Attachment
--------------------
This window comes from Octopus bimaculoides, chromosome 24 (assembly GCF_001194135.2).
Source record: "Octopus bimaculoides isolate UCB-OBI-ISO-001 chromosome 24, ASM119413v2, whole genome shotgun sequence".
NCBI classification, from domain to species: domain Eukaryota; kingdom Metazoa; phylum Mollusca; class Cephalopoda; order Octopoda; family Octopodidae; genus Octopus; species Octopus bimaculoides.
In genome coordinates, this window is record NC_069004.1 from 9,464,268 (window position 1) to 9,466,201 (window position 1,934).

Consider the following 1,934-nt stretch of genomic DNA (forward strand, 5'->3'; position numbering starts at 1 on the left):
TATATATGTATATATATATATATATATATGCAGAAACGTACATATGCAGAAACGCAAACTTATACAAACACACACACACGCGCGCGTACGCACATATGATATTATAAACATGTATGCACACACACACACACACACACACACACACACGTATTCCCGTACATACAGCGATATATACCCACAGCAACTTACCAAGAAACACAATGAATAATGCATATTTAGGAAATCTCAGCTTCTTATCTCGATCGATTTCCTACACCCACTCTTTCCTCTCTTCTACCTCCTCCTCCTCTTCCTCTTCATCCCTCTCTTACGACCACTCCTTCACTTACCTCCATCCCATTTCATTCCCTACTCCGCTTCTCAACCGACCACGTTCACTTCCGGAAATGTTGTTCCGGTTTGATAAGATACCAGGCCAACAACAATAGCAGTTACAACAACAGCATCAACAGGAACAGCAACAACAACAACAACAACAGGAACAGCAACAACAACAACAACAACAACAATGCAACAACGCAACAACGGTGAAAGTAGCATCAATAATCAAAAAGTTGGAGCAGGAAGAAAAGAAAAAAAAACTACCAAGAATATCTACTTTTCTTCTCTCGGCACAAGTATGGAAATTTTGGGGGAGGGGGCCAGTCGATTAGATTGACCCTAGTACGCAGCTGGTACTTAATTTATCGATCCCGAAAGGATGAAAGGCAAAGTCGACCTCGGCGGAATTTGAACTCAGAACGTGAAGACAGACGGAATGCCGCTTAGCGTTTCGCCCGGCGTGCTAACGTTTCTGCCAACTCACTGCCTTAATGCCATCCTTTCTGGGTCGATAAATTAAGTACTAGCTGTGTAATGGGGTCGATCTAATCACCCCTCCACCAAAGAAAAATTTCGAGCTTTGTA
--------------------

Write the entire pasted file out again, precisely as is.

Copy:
This window comes from Octopus bimaculoides, chromosome 24 (assembly GCF_001194135.2).
Source record: "Octopus bimaculoides isolate UCB-OBI-ISO-001 chromosome 24, ASM119413v2, whole genome shotgun sequence".
NCBI classification, from domain to species: domain Eukaryota; kingdom Metazoa; phylum Mollusca; class Cephalopoda; order Octopoda; family Octopodidae; genus Octopus; species Octopus bimaculoides.
In genome coordinates, this window is record NC_069004.1 from 9,464,268 (window position 1) to 9,466,201 (window position 1,934).

Consider the following 1,934-nt stretch of genomic DNA (forward strand, 5'->3'; position numbering starts at 1 on the left):
TATATATGTATATATATATATATATATATGCAGAAACGTACATATGCAGAAACGCAAACTTATACAAACACACACACACGCGCGCGTACGCACATATGATATTATAAACATGTATGCACACACACACACACACACACACACACACACGTATTCCCGTACATACAGCGATATATACCCACAGCAACTTACCAAGAAACACAATGAATAATGCATATTTAGGAAATCTCAGCTTCTTATCTCGATCGATTTCCTACACCCACTCTTTCCTCTCTTCTACCTCCTCCTCCTCTTCCTCTTCATCCCTCTCTTACGACCACTCCTTCACTTACCTCCATCCCATTTCATTCCCTACTCCGCTTCTCAACCGACCACGTTCACTTCCGGAAATGTTGTTCCGGTTTGATAAGATACCAGGCCAACAACAATAGCAGTTACAACAACAGCATCAACAGGAACAGCAACAACAACAACAACAACAGGAACAGCAACAACAACAACAACAACAACAATGCAACAACGCAACAACGGTGAAAGTAGCATCAATAATCAAAAAGTTGGAGCAGGAAGAAAAGAAAAAAAAACTACCAAGAATATCTACTTTTCTTCTCTCGGCACAAGTATGGAAATTTTGGGGGAGGGGGCCAGTCGATTAGATTGACCCTAGTACGCAGCTGGTACTTAATTTATCGATCCCGAAAGGATGAAAGGCAAAGTCGACCTCGGCGGAATTTGAACTCAGAACGTGAAGACAGACGGAATGCCGCTTAGCGTTTCGCCCGGCGTGCTAACGTTTCTGCCAACTCACTGCCTTAATGCCATCCTTTCTGGGTCGATAAATTAAGTACTAGCTGTGTAATGGGGTCGATCTAATCACCCCTCCACCAAAGAAAAATTTCGAGCTTTGTA